Ionosphere Current Affairs
The National Aeronautics and Space Administration (NASA) will launch two missions — GOLD and ICON later this year. They will team up to explore the ionosphere, located 96 km above Earth’s surface.
The Global-scale Observations of the Limb and Disk (GOLD) mission will be launched in January 2018 and Ionospheric Connection Explorer (ICON) will be launched later this year.
The two missions will be complementary to each other. ICON will launched in low-Earth orbit (LEO) located at 560 km above Earth, like a close-up camera. GOLD will be launched in geostationary orbit over Western Hemisphere, about 35,398 km above earth. It will help in full-disk view of ionosphere and upper atmosphere beneath it every half hour.
The two missions can cooperate with each other when ICON passes through GOLD’s field of view and each mission can get snapshot of same region. This overlap in their data will make it easier to identify reasons for changes in upper atmosphere at a given time.
One of missions’ goals is to measure how upper atmosphere changes in response to hurricanes and geomagnetic storms. GOLD will also explore how upper atmosphere reacts to geomagnetic storms, which are temporary disturbances of Earth’s magnetic field caused by solar activity.
At night, GOLD will examine disruptions in ionosphere, which are mainly dense, unpredictable bubbles of charged gas that appear over equator and tropics, sometimes interfere with radio communications.
The ionosphere is located between 60 and 400 km above the mesopause. It contains electrically charged particles known as ions, and hence, it is known as ionosphere. Radio waves transmitted from the earth are reflected back to the earth by this layer and is used for radio propagation to distant places on the Earth. In this layer temperature starts increasing with height.
The NASA has successfully launched Terrier-Improved Malemute sounding rocket that created colourful artificial clouds visible in the skies of the US. The rocket was launched from its Wallops Flight Facility in Virginia.
The rocket during the 8-minute flight had released 10 canisters about the size of a soft drink into space. It was ejected about 9 to 19 kilometres away from the 300-kg main payload.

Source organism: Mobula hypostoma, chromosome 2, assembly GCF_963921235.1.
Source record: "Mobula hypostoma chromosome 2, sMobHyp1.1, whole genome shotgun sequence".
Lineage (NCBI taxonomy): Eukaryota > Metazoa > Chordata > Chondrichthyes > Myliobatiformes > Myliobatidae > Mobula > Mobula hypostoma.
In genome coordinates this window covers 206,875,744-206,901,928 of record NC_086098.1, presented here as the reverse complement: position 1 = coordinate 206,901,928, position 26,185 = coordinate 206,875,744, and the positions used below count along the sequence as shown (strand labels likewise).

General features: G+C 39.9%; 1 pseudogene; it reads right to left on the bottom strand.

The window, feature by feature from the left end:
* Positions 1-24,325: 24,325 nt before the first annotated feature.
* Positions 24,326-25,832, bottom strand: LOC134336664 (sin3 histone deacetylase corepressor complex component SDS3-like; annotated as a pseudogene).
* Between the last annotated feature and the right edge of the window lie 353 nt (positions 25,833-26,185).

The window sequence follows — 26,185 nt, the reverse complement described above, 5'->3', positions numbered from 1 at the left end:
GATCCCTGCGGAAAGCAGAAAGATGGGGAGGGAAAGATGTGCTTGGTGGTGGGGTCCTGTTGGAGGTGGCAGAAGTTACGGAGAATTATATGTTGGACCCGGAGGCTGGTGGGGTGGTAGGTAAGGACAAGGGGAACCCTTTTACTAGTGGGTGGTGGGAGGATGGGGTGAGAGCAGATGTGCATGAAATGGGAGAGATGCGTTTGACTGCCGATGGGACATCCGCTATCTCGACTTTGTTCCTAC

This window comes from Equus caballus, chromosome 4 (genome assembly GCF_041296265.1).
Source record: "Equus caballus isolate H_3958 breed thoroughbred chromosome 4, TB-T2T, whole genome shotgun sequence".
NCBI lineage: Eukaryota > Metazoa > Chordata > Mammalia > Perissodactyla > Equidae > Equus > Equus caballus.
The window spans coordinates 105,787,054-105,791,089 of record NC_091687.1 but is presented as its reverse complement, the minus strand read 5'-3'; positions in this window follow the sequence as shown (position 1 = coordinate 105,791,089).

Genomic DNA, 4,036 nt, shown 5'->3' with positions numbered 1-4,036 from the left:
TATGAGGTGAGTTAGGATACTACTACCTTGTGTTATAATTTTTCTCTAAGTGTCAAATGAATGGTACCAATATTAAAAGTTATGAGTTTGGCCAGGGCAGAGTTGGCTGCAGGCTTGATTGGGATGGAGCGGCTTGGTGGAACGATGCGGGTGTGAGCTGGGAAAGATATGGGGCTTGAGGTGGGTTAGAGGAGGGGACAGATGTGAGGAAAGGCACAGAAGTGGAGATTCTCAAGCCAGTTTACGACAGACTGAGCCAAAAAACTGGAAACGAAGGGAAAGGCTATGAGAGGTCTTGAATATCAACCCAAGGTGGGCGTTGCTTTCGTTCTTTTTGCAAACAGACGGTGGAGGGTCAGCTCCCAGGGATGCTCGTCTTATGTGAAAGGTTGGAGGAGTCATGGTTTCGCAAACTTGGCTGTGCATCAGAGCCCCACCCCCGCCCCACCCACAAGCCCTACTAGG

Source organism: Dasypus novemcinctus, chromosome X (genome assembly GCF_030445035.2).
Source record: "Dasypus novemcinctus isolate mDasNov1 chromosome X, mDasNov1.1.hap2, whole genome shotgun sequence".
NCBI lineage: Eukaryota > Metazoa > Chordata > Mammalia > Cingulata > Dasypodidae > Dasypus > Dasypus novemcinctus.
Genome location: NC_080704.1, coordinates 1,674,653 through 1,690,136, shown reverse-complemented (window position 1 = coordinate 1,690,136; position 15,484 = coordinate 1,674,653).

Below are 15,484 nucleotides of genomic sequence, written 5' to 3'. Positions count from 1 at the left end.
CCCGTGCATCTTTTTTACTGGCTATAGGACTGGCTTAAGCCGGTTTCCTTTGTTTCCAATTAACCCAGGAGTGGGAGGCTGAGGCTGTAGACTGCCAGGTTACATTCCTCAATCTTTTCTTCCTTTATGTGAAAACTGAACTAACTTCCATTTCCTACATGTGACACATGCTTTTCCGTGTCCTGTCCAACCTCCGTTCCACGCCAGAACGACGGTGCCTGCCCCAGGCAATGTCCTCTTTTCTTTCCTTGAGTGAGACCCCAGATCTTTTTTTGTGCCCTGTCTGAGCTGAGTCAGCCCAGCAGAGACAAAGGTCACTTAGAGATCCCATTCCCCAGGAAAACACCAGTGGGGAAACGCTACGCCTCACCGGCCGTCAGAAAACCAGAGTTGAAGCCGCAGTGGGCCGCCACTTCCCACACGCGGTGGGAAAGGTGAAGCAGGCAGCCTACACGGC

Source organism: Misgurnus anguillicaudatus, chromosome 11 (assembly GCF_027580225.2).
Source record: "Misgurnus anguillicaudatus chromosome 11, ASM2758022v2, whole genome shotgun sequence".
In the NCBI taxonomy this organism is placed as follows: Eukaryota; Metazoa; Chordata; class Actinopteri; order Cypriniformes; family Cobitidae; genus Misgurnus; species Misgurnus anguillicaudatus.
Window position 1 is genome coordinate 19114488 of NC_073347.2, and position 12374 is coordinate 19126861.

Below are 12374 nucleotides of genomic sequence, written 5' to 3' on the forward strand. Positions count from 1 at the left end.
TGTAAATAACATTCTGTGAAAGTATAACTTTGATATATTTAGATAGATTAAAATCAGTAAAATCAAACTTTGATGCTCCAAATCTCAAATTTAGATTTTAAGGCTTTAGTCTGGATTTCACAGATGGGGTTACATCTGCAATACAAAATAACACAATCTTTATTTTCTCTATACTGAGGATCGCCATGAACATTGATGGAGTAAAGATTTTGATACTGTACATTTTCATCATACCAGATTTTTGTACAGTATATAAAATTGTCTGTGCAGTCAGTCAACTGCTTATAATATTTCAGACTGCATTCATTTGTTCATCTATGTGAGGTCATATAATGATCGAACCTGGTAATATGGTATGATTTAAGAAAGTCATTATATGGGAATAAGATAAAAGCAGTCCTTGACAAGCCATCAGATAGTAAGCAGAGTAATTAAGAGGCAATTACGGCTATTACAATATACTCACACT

The canisters deployed blue-green and red vapour that formed artificial clouds visible in the skies of the United States from New York to North Carolina. The artificial clouds are formed through the interaction of barium, strontium and cupric-oxide. The vapour tracers will help in understanding the movement of the particles in the ionosphere. It will help to learn more about the movement of the air currents at that altitude.
The artificial clouds or vapour tracers will help in understanding the movement of the particles in the ionosphere. It will help to learn more about the movement of the air currents at that altitude. They will permit scientists on the ground to visually track particle motions in space. The multi-canister ejection system will also help scientists to gather information over a much larger area than previously possible. Sounding rockets have been in use for more than 40 years to carry science payloads on scientific missions that usually last five to 20 minutes.
Sounding rockets have been in use for more than 40 years to carry science payloads on scientific missions that usually last five to 20 minutes.
The ionosphere is called so because it is ionised by solar radiation. It plays an important part in atmospheric electricity and forms the inner edge of the magnetosphere. Ionosphere stretches from 50 to 1,000 km and typically overlaps both the exosphere and the thermosphere. It has practical importance because it influences, for example, radio propagation on the Earth. It is also responsible for auroras.